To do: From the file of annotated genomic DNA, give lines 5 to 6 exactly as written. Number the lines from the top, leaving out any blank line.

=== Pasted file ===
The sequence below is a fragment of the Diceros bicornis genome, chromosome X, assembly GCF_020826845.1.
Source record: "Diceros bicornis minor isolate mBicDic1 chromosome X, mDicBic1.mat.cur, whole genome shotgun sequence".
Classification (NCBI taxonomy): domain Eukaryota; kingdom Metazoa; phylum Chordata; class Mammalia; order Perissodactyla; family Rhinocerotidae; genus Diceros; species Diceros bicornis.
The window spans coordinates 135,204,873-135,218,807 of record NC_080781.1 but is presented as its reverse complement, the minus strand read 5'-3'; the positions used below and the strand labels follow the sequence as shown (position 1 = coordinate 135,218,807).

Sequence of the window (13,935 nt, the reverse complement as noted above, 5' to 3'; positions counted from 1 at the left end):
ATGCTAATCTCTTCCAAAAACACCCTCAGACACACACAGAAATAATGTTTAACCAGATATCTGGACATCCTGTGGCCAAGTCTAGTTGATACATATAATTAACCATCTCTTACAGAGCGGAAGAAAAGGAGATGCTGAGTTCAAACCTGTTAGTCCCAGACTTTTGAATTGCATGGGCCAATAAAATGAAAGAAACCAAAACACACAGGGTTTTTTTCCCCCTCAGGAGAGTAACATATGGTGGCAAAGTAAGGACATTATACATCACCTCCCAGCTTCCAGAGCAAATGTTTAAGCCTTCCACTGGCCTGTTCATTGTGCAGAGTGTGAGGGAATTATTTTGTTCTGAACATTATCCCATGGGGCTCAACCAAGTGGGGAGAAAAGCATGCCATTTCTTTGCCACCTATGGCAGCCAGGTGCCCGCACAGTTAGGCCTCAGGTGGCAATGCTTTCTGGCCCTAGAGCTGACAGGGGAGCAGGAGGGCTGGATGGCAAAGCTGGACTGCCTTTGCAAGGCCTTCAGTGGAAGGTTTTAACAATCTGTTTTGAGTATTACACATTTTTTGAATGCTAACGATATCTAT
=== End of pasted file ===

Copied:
Sequence of the window (13,935 nt, the reverse complement as noted above, 5' to 3'; positions counted from 1 at the left end):
ATGCTAATCTCTTCCAAAAACACCCTCAGACACACACAGAAATAATGTTTAACCAGATATCTGGACATCCTGTGGCCAAGTCTAGTTGATACATATAATTAACCATCTCTTACAGAGCGGAAGAAAAGGAGATGCTGAGTTCAAACCTGTTAGTCCCAGACTTTTGAATTGCATGGGCCAATAAAATGAAAGAAACCAAAACACACAGGGTTTTTTTCCCCCTCAGGAGAGTAACATATGGTGGCAAAGTAAGGACATTATACATCACCTCCCAGCTTCCAGAGCAAATGTTTAAGCCTTCCACTGGCCTGTTCATTGTGCAGAGTGTGAGGGAATTATTTTGTTCTGAACATTATCCCATGGGGCTCAACCAAGTGGGGAGAAAAGCATGCCATTTCTTTGCCACCTATGGCAGCCAGGTGCCCGCACAGTTAGGCCTCAGGTGGCAATGCTTTCTGGCCCTAGAGCTGACAGGGGAGCAGGAGGGCTGGATGGCAAAGCTGGACTGCCTTTGCAAGGCCTTCAGTGGAAGGTTTTAACAATCTGTTTTGAGTATTACACATTTTTTGAATGCTAACGATATCTAT